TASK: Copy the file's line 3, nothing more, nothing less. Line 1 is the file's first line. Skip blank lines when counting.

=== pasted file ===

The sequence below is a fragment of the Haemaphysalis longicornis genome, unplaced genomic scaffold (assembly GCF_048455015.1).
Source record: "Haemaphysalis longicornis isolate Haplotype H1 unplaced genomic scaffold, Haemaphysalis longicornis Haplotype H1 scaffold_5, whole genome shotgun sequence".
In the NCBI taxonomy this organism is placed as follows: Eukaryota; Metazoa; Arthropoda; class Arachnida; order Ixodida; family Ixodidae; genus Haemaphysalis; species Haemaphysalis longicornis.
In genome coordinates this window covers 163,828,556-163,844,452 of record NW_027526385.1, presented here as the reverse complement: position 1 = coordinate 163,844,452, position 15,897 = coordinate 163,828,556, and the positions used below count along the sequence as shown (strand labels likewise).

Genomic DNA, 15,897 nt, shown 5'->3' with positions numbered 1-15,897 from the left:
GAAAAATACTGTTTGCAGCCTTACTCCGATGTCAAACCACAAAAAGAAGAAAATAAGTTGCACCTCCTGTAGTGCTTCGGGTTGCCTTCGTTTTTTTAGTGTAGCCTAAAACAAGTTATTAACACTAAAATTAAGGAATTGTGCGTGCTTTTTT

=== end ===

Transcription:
In the NCBI taxonomy this organism is placed as follows: Eukaryota; Metazoa; Arthropoda; class Arachnida; order Ixodida; family Ixodidae; genus Haemaphysalis; species Haemaphysalis longicornis.